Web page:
Afghan Women

Photos: Mariam Notten

RAWA is the oldest political/social organization of Afghan women struggling for peace, freedom, democracy and women's rights in fundamentalism-blighted Afghanistan since 1977.
RAWA is the oldest political/social organization of Afghan women struggling for peace, freedom, democracy and women's rights in fundamentalism-blighted Afghanistan since 1977.



Malalai Joya is still speaking out and working for women's rights and peace in Afghanistan. See her website at

Obama Has Things Backward in Afghanistan

by Phyllis Bennis and Farrah Hassen, March 9, 2009

Obama has already announced plans to escalate the war by sending 17,000 more U.S. troops to Afghanistan. But in his address to Congress, he acknowledged he was still working to "forge a new and comprehensive strategy for Afghanistan and Pakistan."

It would have been much more sensible to devise the strategy before deploying the troops...
read article here



Afghanistan: Interview with Afghan woman rights campaigner Malalai Joya* (Reuters via Women's Freedom Forum)11/10/2008 
Women's  rights defender Malalai Joya has won the "Anna Politkovskaya" award for courage. "She has been called Afghanistan's bravest woman, defying the Taliban and the warlords in a tireless campaign for women's rights and the victims of rape."...


International supporters can help women's projects in Afghanistan: SAWA-Australia, the Support Association for the Women of Afghanistan, was set up in February 2004 by a group of concerned people from Sydney, Melbourne and Central Victoria, Australia. It is dedicated to raising funds for human rights, education, nutrition, health, safety, and improving the self-esteem of the millions of Afghan women and children in Pakistan's refugee camps and within Afghanistan. See RAWA for more information on their projects.

Malaia Joya, Member of Afghan Parliament, punished for opposing warlords
From SAWA: In May, Malalai Joya, the Afghan parliamentarian who spoke out against the influence of warlords in Afghanistan's parliament and repeatedly demanded that they be tried for war crimes, returned from a successful international tour and gave an interview with a local TV station in Kabul. The warlords and criminals in the Afghan Parliament and Senate used one of her comments to silence her and ban her from the Parliament.

In the interview she said that the Afghan Parliament, whose many members are the murderers and enemies of Afghan people, is worse than an animal stable. On May 21, 2007,  the Parliament dominated by warlords and drug-lords suspended Joya for three years and ordered the High Court to file a case against her. They also directed the Interior Ministry to restrict her movements within the country. This means she is not allowed to travel outside Afghanistan.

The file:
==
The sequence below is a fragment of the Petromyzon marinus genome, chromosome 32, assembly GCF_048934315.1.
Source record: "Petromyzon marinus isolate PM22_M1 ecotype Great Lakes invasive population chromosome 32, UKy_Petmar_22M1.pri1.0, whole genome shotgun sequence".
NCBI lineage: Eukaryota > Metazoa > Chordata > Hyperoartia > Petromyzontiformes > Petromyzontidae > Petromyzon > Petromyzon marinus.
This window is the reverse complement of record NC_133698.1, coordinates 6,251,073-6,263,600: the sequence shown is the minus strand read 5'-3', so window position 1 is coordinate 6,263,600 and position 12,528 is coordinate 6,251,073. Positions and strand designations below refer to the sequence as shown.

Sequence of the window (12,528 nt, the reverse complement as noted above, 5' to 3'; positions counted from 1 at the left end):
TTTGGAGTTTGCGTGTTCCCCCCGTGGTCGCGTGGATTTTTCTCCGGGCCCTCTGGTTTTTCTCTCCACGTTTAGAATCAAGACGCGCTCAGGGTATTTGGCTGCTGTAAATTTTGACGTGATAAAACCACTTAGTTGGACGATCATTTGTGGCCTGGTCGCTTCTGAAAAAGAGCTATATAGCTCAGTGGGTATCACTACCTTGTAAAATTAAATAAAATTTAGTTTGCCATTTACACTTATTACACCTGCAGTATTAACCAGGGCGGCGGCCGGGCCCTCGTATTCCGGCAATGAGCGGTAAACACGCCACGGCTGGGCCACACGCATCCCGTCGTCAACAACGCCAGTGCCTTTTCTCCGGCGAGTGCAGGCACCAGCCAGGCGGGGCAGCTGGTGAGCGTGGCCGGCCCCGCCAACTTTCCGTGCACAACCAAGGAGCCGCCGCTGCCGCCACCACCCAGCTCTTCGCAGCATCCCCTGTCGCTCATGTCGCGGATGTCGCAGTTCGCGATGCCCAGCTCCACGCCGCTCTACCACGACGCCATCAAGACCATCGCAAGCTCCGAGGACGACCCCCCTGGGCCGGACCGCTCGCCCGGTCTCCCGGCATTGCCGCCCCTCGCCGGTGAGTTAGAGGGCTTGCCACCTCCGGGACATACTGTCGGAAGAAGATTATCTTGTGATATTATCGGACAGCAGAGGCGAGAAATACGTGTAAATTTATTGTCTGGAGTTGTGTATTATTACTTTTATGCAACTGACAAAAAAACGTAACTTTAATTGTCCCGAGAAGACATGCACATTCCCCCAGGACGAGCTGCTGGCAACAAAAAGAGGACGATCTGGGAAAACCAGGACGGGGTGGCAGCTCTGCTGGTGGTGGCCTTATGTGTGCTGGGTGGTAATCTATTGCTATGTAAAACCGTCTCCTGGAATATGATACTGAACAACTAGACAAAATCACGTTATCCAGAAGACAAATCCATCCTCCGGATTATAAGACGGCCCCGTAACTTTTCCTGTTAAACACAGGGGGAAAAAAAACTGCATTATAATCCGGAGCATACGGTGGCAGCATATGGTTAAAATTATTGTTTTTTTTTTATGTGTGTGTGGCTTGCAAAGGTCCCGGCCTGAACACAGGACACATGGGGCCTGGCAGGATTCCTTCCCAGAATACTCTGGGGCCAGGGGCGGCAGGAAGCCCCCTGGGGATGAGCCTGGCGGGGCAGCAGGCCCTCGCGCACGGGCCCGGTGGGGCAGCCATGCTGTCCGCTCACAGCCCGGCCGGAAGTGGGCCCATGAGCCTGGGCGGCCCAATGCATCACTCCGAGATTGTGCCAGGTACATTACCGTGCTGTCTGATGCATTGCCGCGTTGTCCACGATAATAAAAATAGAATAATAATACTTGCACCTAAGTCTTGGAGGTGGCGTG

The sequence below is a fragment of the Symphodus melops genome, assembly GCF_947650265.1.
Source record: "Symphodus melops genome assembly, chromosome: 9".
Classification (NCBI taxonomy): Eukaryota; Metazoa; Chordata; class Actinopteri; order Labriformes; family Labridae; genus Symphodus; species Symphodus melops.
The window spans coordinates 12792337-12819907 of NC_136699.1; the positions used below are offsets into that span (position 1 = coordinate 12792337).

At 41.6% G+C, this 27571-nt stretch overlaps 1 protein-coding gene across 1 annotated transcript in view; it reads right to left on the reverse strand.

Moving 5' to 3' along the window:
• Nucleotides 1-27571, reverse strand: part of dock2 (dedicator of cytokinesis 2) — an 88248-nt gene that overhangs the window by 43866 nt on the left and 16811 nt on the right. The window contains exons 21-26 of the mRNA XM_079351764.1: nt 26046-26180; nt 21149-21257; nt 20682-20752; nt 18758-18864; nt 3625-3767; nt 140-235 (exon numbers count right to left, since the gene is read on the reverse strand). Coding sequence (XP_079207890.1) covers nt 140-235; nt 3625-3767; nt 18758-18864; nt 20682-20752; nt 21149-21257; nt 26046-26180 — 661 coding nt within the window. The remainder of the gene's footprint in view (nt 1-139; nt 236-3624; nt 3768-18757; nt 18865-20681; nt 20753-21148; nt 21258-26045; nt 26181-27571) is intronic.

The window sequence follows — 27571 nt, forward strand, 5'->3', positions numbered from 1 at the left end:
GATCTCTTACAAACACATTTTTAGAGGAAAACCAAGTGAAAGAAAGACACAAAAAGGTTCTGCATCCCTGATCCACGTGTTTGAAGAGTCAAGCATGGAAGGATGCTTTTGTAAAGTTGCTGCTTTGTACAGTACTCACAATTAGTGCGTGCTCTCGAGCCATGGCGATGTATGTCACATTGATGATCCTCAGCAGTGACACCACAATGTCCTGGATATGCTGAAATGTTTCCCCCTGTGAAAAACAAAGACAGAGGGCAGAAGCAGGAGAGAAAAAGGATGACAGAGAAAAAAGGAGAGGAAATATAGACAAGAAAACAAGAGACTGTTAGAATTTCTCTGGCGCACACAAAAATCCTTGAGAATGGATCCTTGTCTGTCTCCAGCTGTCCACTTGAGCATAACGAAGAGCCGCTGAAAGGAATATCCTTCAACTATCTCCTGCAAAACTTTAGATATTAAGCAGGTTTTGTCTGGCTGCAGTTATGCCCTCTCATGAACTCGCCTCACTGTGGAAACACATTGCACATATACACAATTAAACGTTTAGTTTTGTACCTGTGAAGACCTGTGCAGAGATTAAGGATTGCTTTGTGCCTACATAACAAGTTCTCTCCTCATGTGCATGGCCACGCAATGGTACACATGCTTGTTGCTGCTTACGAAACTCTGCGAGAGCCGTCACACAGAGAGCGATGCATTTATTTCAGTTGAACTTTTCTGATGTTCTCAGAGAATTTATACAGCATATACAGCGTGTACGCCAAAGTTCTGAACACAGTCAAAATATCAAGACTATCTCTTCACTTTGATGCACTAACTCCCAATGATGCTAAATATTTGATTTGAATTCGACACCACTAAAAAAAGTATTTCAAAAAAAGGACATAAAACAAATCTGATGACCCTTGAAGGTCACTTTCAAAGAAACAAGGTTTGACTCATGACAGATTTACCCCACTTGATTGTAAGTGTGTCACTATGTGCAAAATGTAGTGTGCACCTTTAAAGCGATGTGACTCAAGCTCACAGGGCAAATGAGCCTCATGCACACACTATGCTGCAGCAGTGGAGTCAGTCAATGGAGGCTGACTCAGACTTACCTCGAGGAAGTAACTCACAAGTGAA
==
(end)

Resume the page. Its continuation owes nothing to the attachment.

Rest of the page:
In a press conference in Kabul, Joya announced that it is a political conspiracy against her and that she will continue her fight against the warlords and enemies of Afghan people. She is ready to face an independent court and will use the opportunity to expose the enemies of Afghan people through it but fears that the judiciary is also controlled by warlords and fundamentalists.
Some Afghan lawyers believe that the Parliament's decision is illegal and only a court can decide to oust an elected representative of the people from Parliament.

The majority of ordinary Afghan people strongly support Joya, and she is receiving many phone calls, letters and emails full of sympathy and solidarity. It is important to add the voices of the international community to this support by sending messages of protest to the Afghan authorities. A draft letter and appropriate email addresses follow at our website, under Action.

This alert is from SAWA: for more information about Malalai Joya download their May newsletter at
Joya's speech in Australia in March can be read here:


July: Hope lives on...Erica Ahmed writes about the Khewa refugee camp for Afghanis located on the outskirts of Peshawar.

..."For the youth, especially school-going girls, life in Afghanistan is characterised by paralyzing physical danger. As a recently released report by Amnesty International explained, violence against females in the country is such that "Daily Afghan women are at risk of abduction and rape by armed individuals. The government is doing little to improve their condition." Acts of violence against women are rarely investigated or punished.